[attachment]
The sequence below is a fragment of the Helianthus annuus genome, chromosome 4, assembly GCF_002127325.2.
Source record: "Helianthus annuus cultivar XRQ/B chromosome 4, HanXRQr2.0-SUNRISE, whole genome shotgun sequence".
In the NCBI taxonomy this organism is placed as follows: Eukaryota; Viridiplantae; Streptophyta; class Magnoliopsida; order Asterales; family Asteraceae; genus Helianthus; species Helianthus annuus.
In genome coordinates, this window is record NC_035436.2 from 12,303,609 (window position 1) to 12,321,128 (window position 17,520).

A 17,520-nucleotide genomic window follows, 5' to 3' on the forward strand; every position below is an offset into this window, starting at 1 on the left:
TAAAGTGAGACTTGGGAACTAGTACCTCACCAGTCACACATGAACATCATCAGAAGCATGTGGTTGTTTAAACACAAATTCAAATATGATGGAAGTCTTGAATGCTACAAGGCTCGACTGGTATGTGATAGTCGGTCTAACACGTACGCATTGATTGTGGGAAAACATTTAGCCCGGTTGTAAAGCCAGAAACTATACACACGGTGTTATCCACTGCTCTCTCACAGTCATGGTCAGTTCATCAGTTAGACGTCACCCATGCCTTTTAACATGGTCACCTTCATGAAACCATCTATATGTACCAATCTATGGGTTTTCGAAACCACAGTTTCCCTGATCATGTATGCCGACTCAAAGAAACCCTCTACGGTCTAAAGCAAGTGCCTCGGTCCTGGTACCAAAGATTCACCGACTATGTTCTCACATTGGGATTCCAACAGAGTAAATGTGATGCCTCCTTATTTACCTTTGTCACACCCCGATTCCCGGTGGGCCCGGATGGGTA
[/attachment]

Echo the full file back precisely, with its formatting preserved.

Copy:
The sequence below is a fragment of the Helianthus annuus genome, chromosome 4, assembly GCF_002127325.2.
Source record: "Helianthus annuus cultivar XRQ/B chromosome 4, HanXRQr2.0-SUNRISE, whole genome shotgun sequence".
In the NCBI taxonomy this organism is placed as follows: Eukaryota; Viridiplantae; Streptophyta; class Magnoliopsida; order Asterales; family Asteraceae; genus Helianthus; species Helianthus annuus.
In genome coordinates, this window is record NC_035436.2 from 12,303,609 (window position 1) to 12,321,128 (window position 17,520).

A 17,520-nucleotide genomic window follows, 5' to 3' on the forward strand; every position below is an offset into this window, starting at 1 on the left:
TAAAGTGAGACTTGGGAACTAGTACCTCACCAGTCACACATGAACATCATCAGAAGCATGTGGTTGTTTAAACACAAATTCAAATATGATGGAAGTCTTGAATGCTACAAGGCTCGACTGGTATGTGATAGTCGGTCTAACACGTACGCATTGATTGTGGGAAAACATTTAGCCCGGTTGTAAAGCCAGAAACTATACACACGGTGTTATCCACTGCTCTCTCACAGTCATGGTCAGTTCATCAGTTAGACGTCACCCATGCCTTTTAACATGGTCACCTTCATGAAACCATCTATATGTACCAATCTATGGGTTTTCGAAACCACAGTTTCCCTGATCATGTATGCCGACTCAAAGAAACCCTCTACGGTCTAAAGCAAGTGCCTCGGTCCTGGTACCAAAGATTCACCGACTATGTTCTCACATTGGGATTCCAACAGAGTAAATGTGATGCCTCCTTATTTACCTTTGTCACACCCCGATTCCCGGTGGGCCCGGATGGGTA